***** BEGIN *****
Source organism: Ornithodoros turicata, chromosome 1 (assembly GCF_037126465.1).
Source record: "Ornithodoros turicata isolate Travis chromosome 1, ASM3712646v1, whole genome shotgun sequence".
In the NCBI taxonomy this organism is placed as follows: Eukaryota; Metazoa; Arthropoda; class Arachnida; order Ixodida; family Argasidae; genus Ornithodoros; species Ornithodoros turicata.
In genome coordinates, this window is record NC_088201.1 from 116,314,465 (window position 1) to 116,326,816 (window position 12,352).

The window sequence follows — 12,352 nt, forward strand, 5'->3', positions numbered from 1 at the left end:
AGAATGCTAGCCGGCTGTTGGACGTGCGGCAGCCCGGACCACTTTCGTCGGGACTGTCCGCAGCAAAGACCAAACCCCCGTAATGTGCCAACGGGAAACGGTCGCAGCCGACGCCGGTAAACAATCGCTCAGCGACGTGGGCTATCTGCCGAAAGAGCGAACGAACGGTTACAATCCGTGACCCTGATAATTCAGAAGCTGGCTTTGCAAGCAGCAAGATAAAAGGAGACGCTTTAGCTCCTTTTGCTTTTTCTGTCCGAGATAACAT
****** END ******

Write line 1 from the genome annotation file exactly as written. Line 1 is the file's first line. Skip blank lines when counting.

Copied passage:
Source organism: Ornithodoros turicata, chromosome 1 (assembly GCF_037126465.1).